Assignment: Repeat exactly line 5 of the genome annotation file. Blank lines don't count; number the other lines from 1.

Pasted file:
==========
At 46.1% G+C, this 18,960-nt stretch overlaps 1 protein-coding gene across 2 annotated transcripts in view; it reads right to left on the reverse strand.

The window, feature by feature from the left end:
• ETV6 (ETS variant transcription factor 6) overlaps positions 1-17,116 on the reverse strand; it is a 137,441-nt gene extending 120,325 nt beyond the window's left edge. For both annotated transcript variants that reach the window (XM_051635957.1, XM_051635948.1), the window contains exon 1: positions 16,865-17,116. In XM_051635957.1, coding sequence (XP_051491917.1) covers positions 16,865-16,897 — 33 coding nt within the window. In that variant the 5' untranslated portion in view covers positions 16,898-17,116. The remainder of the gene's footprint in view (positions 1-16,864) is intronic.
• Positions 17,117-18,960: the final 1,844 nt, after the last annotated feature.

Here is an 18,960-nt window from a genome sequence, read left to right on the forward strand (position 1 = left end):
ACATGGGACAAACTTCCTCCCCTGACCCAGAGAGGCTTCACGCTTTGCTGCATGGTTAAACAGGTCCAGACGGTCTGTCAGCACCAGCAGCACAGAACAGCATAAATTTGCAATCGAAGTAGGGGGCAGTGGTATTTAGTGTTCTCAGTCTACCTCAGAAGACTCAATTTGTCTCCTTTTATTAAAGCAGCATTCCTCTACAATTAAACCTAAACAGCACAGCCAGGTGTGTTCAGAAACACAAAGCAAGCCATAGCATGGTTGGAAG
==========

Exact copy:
Here is an 18,960-nt window from a genome sequence, read left to right on the forward strand (position 1 = left end):